As promised, four days from the Oscars, here are some ideas, themes, and quirks I notice about this years 9 best picture nominees (Amour, Argo, Beasts of the Southern Wild, Django Unchained, Les Miserables, Life of Pi, Lincoln, Silver Linings Playbook and Zero Dark Thirty)   You can read the brief reviews for each film at previous blogs (Part One, Part Two).


First, there is a definite anti-bureaucrat theme.  We find that theme most powerfully in Zero Dark Thirty were the operatives on the ground keep getting sidetracked by mid-level management.  By the way, did anyone else notice that the dad from the t.v. show Friday Night Lights played pretty much the same character in both Zero Dark Thirty and Argo?  Coincidence?  Hum.  Nevertheless, the theme is also in Les Mis, Argo, Lincoln and even Silver Linings Playbook.  In Silver, the people who should know how best to help the poor guy really do more harm than good (with the exception of his football loving therapist.)

Second, history is a theme.  Last year’s theme was primarily about movie making, but this year the theme is historical.  Six of the movies are essentially historical narratives.  Even Pi is historical in that it is political unrest in India that causes Pi’s family to take the fateful voyage with Richard Parker.  Beast’s is definitely made to remind us of Hurricane Katrina, even if it is not specifically alluded to.

Third, oppression is a theme.  Amour faces the oppression of illness and death, Argo faces the oppression of extremist, Django and Lincoln are against the back drop of slavery, Silver is the oppression of mental disorders and Zero is the oppression caused by terrorists.  I can’t determine whether the makers of Beasts are intentionally trying to play the theme of oppression against poverty and ignorance, but there is a good chance that they are.

Before I move onto predictions, let me sermonize on one more “theme” I see, and that is profanity.  Only Life of Pi is the kind of movie I would let a 10 year old see.  Les Mis is not profane, but it does have very adult themes.  Every other film, even Lincoln, relishes profanity and vile speech.  For Argo and Zero, it makes sense in historical context but the “F” word in Lincoln, Amour, and the unbelievably harsh speech in Django make me cringe because they were plot necessary.  The trend is toward increasing potty mouth and, while I’m on it, a film that has the “F” word should not be PG-13.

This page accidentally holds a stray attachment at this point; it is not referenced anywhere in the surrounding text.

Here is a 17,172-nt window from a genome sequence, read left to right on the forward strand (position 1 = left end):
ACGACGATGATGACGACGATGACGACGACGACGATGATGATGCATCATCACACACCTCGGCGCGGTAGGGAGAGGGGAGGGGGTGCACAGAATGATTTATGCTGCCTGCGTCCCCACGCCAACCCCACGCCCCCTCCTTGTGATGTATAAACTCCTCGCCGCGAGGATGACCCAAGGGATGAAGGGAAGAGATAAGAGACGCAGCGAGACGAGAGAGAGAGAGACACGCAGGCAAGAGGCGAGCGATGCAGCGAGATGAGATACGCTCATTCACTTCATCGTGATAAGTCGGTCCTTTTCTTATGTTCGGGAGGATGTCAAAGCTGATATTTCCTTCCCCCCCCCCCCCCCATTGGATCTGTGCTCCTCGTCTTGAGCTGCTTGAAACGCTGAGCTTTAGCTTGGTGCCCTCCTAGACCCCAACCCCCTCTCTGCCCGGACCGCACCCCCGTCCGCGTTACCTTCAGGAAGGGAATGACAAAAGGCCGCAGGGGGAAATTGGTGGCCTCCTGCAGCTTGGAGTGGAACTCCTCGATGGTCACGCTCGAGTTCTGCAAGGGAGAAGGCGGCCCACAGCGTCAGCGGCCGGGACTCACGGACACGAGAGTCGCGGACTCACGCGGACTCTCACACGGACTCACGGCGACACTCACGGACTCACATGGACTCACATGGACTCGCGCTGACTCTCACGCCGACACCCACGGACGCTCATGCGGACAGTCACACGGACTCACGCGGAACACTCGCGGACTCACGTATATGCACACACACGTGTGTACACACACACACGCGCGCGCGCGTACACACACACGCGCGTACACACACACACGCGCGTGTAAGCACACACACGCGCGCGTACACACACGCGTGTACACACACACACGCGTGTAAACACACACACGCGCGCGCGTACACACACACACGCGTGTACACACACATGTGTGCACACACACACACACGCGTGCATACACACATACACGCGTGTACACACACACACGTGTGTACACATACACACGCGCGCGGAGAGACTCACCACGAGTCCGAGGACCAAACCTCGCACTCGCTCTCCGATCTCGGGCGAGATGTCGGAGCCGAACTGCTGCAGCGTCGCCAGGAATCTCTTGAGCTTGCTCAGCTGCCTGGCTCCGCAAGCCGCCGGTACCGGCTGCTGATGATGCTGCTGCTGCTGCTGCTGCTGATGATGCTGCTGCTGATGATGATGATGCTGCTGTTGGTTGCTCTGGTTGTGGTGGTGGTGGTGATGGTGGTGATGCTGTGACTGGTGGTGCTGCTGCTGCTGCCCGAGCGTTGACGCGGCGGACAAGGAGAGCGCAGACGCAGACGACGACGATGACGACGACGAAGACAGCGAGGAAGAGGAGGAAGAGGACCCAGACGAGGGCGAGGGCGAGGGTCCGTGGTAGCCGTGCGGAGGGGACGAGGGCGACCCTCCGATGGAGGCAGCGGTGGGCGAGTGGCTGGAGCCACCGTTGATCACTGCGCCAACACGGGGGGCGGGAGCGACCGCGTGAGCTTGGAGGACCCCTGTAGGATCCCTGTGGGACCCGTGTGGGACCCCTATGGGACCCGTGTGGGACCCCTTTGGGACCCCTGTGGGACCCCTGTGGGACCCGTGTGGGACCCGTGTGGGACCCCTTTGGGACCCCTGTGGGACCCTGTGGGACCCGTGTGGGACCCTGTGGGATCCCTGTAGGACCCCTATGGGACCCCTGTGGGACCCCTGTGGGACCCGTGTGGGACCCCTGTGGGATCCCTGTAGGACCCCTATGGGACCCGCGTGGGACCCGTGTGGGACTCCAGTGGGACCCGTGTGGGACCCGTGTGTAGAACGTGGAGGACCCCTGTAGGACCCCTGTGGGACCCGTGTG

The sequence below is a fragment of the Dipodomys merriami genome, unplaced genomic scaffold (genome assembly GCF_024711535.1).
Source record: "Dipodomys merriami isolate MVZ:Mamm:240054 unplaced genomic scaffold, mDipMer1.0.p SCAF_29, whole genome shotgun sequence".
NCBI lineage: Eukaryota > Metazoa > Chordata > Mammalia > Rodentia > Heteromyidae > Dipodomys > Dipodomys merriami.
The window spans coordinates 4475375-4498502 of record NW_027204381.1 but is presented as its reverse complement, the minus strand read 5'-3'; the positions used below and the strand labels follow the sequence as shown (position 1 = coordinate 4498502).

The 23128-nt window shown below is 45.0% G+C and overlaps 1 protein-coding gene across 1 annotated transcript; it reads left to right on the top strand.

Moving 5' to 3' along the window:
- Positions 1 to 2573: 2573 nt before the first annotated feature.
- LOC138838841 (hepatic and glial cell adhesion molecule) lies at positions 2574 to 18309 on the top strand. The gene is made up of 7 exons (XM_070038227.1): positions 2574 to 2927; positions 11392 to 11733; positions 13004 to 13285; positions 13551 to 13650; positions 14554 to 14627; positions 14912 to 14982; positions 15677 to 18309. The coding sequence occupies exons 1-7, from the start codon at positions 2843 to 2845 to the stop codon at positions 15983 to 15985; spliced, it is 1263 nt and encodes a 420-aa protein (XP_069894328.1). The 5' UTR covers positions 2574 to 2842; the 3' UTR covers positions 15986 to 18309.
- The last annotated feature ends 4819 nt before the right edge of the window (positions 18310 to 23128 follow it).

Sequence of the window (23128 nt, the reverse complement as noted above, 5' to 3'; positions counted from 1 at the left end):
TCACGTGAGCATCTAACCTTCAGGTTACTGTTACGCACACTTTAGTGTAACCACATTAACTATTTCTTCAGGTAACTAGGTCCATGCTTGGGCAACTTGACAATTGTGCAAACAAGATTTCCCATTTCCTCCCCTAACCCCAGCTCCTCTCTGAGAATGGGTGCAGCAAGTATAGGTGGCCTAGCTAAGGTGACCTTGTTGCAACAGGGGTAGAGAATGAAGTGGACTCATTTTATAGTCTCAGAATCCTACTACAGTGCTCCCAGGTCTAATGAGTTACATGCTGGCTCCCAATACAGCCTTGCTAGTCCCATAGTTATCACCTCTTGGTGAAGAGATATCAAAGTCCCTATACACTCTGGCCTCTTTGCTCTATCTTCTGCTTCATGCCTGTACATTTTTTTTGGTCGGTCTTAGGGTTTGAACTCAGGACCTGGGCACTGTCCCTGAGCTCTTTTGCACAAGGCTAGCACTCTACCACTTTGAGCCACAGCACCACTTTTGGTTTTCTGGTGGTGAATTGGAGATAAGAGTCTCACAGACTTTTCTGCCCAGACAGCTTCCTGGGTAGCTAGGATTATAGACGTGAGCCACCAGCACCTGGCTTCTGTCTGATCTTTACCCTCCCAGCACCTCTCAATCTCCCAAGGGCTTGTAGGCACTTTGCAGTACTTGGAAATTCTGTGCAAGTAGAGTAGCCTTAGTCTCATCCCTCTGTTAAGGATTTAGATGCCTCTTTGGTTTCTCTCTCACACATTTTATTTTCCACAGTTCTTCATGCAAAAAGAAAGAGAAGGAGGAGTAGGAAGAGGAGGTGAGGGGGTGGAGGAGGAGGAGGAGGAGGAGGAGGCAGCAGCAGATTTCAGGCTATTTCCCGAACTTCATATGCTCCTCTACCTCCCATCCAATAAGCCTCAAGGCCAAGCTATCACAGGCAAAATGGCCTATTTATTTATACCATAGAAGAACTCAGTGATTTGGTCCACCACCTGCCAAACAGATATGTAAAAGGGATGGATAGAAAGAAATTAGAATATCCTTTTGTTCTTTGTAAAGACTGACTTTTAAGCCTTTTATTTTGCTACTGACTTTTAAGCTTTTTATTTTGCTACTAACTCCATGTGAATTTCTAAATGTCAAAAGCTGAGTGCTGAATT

Now that the moralizing is over, predictions.  Lincoln is the favorite and Zero Dark Thirty is close on its heels.  However, Argo has an outside shot, and here is how.  Last year I correctly predicted that The Artist would win because Hollywood loves movies about itself.  Argo casts Hollywood as a hero in its film.  That fact alone could tip the hand toward Argo.

As far as I am concerned, anyone of those three could win and I would be happy.  If Amour, Beasts, or Django win I will be writing a strongly worded letter to someone.


First a confession.  This is not really a blog.  It is more of a thought that I am sharing.

Kim and I watch all of the films nominated for best picture.  I finally saw Django Unchained Thursday night.  I only have two more to go (Argo and Amour).  Don’t worry, I will post full blogs about the films later, after I have seen all of them just like I did last year.

Last Year’s Oscar Films Part One

Last Year’s Oscar Films Part Two

Last Year’s Oscar Films Part Three

But that is not what I am blogging about today.  I will tell you my thoughts about Django later.  But for now, I want to tell you what I have decided.  I have decided that Django Unchained has the same plot as Star Wars (Episode IV, which to me, will always be just, Star Wars).

Obi Wan Kenobi and Luke Skywalker?
Obi Wan Kenobi and Luke Skywalker?


Do not read any further if you have not seen the film and want to be surprised.

Django is Luke Skywalker.  He is freed from the shackles holding him back–in Django these are real manacles, for Luke they are metaphors.

They both find a mentor–the same one who frees them–a mentor with a white beard and a funny accent (Obi Wan is English, Dr. Schultz is German).

In Django, the mentor serves as both Obi Wan and Han Solo, “Come with me kid, you’re not too bad in a fight.”

The basic plan is to break into the bad guys territory (Plantation=Death Star).

Leonardo DiCaprio is Darth Vader.

Slavery (The Old South) is identical to the evil Galactic Empire.

Princess Leia is tortured.  So is Broomhilda.

The mentor figure fights the bad guy and dies doing it.

There is a final battle.

Django blows up the plantation with dynamite.  Luke blows up the Death Star with a torpedo.

Kerry Washington even looks a little like Princess Leia at the end.

When George Lucas made the original Star Wars, he said it was like an old western set in outer space.  In Django, the outer space story has now become the western.